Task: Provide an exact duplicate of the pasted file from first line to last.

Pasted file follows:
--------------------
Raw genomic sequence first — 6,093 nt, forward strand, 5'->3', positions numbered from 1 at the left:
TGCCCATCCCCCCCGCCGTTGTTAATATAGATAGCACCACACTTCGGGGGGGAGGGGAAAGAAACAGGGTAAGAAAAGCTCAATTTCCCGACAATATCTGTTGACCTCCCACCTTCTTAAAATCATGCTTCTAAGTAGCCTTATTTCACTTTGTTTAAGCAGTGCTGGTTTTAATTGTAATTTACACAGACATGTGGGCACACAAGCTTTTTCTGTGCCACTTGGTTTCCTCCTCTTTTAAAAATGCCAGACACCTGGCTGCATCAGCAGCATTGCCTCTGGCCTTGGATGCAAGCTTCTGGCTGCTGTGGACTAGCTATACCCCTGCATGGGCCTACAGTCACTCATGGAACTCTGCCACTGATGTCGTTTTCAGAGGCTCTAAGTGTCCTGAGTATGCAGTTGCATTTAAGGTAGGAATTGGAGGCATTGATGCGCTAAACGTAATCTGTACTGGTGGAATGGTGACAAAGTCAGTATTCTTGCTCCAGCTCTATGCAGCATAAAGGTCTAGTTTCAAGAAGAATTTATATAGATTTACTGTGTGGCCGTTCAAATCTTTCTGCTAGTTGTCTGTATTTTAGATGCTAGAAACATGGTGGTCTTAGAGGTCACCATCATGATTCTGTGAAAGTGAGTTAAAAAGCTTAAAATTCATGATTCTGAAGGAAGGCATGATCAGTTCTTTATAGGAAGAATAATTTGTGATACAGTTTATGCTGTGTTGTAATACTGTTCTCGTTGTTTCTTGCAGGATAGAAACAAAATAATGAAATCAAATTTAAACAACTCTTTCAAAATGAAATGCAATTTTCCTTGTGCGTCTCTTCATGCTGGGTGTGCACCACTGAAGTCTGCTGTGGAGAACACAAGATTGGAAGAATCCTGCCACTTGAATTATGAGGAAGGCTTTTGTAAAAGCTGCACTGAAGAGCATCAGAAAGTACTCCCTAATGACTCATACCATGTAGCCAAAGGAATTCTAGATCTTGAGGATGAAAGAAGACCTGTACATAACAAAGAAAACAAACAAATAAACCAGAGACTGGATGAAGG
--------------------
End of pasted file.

Raw genomic sequence first — 6,093 nt, forward strand, 5'->3', positions numbered from 1 at the left:
TGCCCATCCCCCCCGCCGTTGTTAATATAGATAGCACCACACTTCGGGGGGGAGGGGAAAGAAACAGGGTAAGAAAAGCTCAATTTCCCGACAATATCTGTTGACCTCCCACCTTCTTAAAATCATGCTTCTAAGTAGCCTTATTTCACTTTGTTTAAGCAGTGCTGGTTTTAATTGTAATTTACACAGACATGTGGGCACACAAGCTTTTTCTGTGCCACTTGGTTTCCTCCTCTTTTAAAAATGCCAGACACCTGGCTGCATCAGCAGCATTGCCTCTGGCCTTGGATGCAAGCTTCTGGCTGCTGTGGACTAGCTATACCCCTGCATGGGCCTACAGTCACTCATGGAACTCTGCCACTGATGTCGTTTTCAGAGGCTCTAAGTGTCCTGAGTATGCAGTTGCATTTAAGGTAGGAATTGGAGGCATTGATGCGCTAAACGTAATCTGTACTGGTGGAATGGTGACAAAGTCAGTATTCTTGCTCCAGCTCTATGCAGCATAAAGGTCTAGTTTCAAGAAGAATTTATATAGATTTACTGTGTGGCCGTTCAAATCTTTCTGCTAGTTGTCTGTATTTTAGATGCTAGAAACATGGTGGTCTTAGAGGTCACCATCATGATTCTGTGAAAGTGAGTTAAAAAGCTTAAAATTCATGATTCTGAAGGAAGGCATGATCAGTTCTTTATAGGAAGAATAATTTGTGATACAGTTTATGCTGTGTTGTAATACTGTTCTCGTTGTTTCTTGCAGGATAGAAACAAAATAATGAAATCAAATTTAAACAACTCTTTCAAAATGAAATGCAATTTTCCTTGTGCGTCTCTTCATGCTGGGTGTGCACCACTGAAGTCTGCTGTGGAGAACACAAGATTGGAAGAATCCTGCCACTTGAATTATGAGGAAGGCTTTTGTAAAAGCTGCACTGAAGAGCATCAGAAAGTACTCCCTAATGACTCATACCATGTAGCCAAAGGAATTCTAGATCTTGAGGATGAAAGAAGACCTGTACATAACAAAGAAAACAAACAAATAAACCAGAGACTGGATGAAGG